uGenie is a comparison shopping service that not only finds the best price on a single product, but on groups of products which it calls a 'bundle'. uGenie computes the bottom-line price (including shipping, taxes, and discounts) and claims to "find the cheapest way to buy the exact items you want from one or more merchant sites." It also offers filtering features - such as Merchant Rating (e.g. 3 stars), Item Condition, Shipping Options, Promotions, etc.While I was in San Francisco, I met up with uGenie co-founder and President Harish Abbott.
I asked Harish what he thinks is the market potential for ugenie and 'bundles' in general? He told me that bundles are obviously useful for "anything that we buy which requires us to have multiple items to achieve one goal" - for example a desktop computer, travel, home theatre system. Less obviously perhaps, Harish said that bundles can be "things that on the surface seem unrelated but are linked through our interests or situations" - e.g. an Amazon Wish List, or a shopping list.
uGenie seems to be a classic middleman, but for the Web age - i.e. it aggregates and filters other middlemen (online retailers like Amazon and BestBuy). In order to get real time prices and accurate transactional data such as shipping, taxes, coupons and discounts; uGenie scrapes prices real time and their system has the ability to calculate most coupons and apply them real time too. Harish also told me their algorithms "can crunch through millions of options in milli seconds".
Why uGenie can't automate the 'last mile' of transactions
However as of now uGenie is not an entirely automated process. Once the best pricing for a bundle is found, the consumer then has to manually complete the transaction. In other words, the consumer needs to go through the check-out process at each vendor's website. The best uGenie can do now and in the forseeable future is to give the consumer a step-by-step list of things they need to do to complete their bundle purchase.
So I asked Harish what some of the challenges of getting shopping sites to auto-process bundles - will this be possible in the near future? He told me:
"For now we guide the user through the checkout process in terms of buying different items. The user can click on the buy now clicks and a new window opens up for each merchant. We are working to streamline this process so that user does not need to reenter information on multiple sites. We also closely monitoring efforts on the universal shopping cart taken by other merchants."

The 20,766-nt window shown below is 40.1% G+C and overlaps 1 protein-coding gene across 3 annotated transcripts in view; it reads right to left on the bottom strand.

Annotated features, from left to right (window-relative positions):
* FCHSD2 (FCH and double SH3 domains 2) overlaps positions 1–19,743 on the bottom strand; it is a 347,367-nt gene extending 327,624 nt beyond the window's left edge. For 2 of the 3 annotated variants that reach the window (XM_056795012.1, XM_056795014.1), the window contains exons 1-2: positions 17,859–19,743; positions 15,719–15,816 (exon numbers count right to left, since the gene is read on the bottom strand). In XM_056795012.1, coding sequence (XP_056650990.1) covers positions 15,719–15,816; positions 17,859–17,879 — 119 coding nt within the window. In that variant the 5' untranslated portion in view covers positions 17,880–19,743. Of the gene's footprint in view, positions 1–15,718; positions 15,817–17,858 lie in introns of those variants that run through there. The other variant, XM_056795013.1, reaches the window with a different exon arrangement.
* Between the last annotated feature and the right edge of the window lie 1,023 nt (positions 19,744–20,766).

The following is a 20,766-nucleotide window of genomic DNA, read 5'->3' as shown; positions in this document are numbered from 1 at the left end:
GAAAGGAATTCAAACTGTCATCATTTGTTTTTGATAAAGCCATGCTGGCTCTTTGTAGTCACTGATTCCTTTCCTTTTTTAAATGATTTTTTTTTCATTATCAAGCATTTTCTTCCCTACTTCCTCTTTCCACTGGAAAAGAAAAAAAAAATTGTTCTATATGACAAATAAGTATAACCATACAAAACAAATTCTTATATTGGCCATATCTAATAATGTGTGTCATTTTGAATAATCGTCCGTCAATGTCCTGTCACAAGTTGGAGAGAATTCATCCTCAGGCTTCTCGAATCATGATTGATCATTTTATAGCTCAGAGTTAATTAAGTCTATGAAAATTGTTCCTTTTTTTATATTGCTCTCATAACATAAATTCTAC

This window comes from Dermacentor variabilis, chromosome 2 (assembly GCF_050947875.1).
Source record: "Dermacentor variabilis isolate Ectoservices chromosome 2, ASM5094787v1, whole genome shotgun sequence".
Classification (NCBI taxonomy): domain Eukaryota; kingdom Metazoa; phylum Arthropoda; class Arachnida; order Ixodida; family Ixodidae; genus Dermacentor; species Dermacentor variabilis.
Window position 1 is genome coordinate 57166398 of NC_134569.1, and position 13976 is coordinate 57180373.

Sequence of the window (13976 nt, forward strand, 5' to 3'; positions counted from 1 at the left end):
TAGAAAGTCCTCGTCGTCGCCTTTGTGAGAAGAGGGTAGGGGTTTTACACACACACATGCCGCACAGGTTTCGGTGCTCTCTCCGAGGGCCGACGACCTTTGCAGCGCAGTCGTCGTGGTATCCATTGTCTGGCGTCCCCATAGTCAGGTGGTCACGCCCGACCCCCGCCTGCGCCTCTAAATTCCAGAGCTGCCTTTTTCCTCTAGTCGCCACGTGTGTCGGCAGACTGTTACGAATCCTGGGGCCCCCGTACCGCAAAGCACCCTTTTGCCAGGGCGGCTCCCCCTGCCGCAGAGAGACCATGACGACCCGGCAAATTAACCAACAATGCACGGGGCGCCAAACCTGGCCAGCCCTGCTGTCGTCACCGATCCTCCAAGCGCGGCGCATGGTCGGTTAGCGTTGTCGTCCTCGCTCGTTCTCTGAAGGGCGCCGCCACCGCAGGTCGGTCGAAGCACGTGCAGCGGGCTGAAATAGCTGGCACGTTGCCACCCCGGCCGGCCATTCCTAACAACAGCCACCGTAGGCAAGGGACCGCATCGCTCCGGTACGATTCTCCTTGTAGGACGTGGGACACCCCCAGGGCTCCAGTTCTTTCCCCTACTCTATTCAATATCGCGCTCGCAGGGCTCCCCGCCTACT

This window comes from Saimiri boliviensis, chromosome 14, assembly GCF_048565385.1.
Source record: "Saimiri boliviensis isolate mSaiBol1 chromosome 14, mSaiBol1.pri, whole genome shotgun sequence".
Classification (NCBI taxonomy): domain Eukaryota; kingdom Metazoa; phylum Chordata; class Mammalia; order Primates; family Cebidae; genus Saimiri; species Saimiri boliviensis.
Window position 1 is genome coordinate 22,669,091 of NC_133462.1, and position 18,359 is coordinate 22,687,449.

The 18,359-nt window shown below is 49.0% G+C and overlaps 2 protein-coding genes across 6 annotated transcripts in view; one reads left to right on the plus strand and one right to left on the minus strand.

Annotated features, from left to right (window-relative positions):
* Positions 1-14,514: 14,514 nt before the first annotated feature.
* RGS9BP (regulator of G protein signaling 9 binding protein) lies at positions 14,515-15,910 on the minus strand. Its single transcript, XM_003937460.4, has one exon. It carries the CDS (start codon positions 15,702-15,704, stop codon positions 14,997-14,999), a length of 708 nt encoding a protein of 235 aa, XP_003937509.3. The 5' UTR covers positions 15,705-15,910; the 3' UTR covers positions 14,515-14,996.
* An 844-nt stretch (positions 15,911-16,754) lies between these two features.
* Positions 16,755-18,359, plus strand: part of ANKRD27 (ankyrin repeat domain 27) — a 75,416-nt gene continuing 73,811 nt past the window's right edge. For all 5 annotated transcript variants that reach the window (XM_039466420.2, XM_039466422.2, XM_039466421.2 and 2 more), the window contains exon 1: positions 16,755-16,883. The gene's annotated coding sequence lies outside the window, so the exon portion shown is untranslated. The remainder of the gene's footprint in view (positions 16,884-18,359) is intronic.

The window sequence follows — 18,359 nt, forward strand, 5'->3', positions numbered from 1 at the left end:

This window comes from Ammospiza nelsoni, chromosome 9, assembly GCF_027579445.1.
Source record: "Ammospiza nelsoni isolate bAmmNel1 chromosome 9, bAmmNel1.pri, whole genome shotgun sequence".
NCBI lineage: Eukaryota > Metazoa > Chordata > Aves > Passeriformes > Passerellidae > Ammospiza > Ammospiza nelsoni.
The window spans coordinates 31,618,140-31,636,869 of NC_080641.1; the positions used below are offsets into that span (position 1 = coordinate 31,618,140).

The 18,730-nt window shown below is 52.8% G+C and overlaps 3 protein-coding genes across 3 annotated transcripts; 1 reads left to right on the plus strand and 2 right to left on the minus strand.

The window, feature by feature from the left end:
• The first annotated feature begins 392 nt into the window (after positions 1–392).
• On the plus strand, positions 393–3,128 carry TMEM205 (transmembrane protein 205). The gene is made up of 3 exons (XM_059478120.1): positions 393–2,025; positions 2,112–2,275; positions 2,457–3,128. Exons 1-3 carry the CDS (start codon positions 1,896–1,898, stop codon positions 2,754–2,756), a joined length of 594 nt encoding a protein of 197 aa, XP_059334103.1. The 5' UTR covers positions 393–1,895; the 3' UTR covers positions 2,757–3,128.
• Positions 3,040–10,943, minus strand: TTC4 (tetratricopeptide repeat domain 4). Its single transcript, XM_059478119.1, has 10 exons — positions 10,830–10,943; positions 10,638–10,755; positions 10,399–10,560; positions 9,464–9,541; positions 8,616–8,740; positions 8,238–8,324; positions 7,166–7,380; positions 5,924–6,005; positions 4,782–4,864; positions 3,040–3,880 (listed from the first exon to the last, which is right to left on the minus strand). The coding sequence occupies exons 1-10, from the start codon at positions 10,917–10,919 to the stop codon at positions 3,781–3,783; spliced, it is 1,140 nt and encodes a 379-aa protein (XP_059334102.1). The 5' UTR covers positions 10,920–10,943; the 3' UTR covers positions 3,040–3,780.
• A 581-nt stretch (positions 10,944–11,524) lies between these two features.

What it comes down to is that the big online retailers - Amazon, Barnes&Noble, BestBuy, etc - have little incentive to automate bundle transactions. If consumers could do that, then why not just go to the wholesalers directly to source items for their bundles? The retailers are already essentially middlemen, so uGenie - as a meta-middleman - is a threat to the existing e-commerce retailers.
Future directions for uGenie
I asked Harish where they're headed with the product over the next few years. He told me their core focus on "true price discovery" will be strengthened by expanding their merchant set and continuing to improve the accuracy of prices. They are also working with merchants to "create more efficiency into the commerce supply chain so that we can deliver extra savings to our customers" - translation: trying to get retailers to cut them some slack!
uGenie will soon be launching more new categories for bundling. They will also push the use of tags and voting to "help us build the community around shopping". The idea here is that users can discover new bundles by searching on what others have tagged their bundles - e.g. if you purchase a birthday gift for your Mom, then others can search on the tag "mom" and perhaps find an appropriate pre-packaged bundle. Harish says "this is a massive shift from an editorial driven categorization of products, which in our opinion is myopic."
uGenie is currently a slick product, with a lovely user experience. The only sticking point is that 'last mile' of the bundle purchase. Having to manually complete the process and making transactions at 3-4 different retailers is a lot of effort for consumers. If uGenie or any of its competitors can solve this issue, then I can see such a product being a huge success. For now it remains a promising, well-designed solution that gets consumers 75% of the way to online shopping nirvana.